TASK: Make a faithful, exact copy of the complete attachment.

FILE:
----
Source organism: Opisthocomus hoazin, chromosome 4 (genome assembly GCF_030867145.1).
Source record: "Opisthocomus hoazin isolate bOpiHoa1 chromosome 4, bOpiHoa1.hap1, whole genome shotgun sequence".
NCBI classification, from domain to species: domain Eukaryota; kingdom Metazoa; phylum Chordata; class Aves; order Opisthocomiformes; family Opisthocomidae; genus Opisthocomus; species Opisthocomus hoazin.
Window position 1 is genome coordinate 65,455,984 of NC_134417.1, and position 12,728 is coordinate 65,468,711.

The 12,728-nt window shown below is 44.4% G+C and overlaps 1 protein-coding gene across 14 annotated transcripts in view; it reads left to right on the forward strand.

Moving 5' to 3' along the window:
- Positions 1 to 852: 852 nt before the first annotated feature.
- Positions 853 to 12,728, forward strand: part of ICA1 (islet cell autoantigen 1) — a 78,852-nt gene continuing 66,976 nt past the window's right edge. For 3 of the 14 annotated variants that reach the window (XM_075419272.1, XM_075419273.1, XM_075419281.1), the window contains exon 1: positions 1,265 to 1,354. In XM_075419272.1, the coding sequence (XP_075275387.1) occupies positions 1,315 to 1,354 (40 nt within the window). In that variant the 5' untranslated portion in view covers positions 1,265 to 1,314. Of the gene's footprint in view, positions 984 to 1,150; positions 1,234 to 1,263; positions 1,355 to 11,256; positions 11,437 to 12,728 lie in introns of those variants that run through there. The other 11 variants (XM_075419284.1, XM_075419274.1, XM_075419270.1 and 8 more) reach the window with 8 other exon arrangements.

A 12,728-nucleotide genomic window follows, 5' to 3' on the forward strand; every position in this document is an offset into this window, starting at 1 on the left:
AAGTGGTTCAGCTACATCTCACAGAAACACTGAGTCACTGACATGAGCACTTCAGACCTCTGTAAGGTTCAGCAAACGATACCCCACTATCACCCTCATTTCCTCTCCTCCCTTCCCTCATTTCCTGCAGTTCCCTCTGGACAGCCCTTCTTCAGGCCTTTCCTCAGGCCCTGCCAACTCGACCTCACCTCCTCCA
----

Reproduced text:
Source organism: Opisthocomus hoazin, chromosome 4 (genome assembly GCF_030867145.1).
Source record: "Opisthocomus hoazin isolate bOpiHoa1 chromosome 4, bOpiHoa1.hap1, whole genome shotgun sequence".
NCBI classification, from domain to species: domain Eukaryota; kingdom Metazoa; phylum Chordata; class Aves; order Opisthocomiformes; family Opisthocomidae; genus Opisthocomus; species Opisthocomus hoazin.
Window position 1 is genome coordinate 65,455,984 of NC_134417.1, and position 12,728 is coordinate 65,468,711.

The 12,728-nt window shown below is 44.4% G+C and overlaps 1 protein-coding gene across 14 annotated transcripts in view; it reads left to right on the forward strand.

Moving 5' to 3' along the window:
- Positions 1 to 852: 852 nt before the first annotated feature.
- Positions 853 to 12,728, forward strand: part of ICA1 (islet cell autoantigen 1) — a 78,852-nt gene continuing 66,976 nt past the window's right edge. For 3 of the 14 annotated variants that reach the window (XM_075419272.1, XM_075419273.1, XM_075419281.1), the window contains exon 1: positions 1,265 to 1,354. In XM_075419272.1, the coding sequence (XP_075275387.1) occupies positions 1,315 to 1,354 (40 nt within the window). In that variant the 5' untranslated portion in view covers positions 1,265 to 1,314. Of the gene's footprint in view, positions 984 to 1,150; positions 1,234 to 1,263; positions 1,355 to 11,256; positions 11,437 to 12,728 lie in introns of those variants that run through there. The other 11 variants (XM_075419284.1, XM_075419274.1, XM_075419270.1 and 8 more) reach the window with 8 other exon arrangements.

A 12,728-nucleotide genomic window follows, 5' to 3' on the forward strand; every position in this document is an offset into this window, starting at 1 on the left:
AAGTGGTTCAGCTACATCTCACAGAAACACTGAGTCACTGACATGAGCACTTCAGACCTCTGTAAGGTTCAGCAAACGATACCCCACTATCACCCTCATTTCCTCTCCTCCCTTCCCTCATTTCCTGCAGTTCCCTCTGGACAGCCCTTCTTCAGGCCTTTCCTCAGGCCCTGCCAACTCGACCTCACCTCCTCCA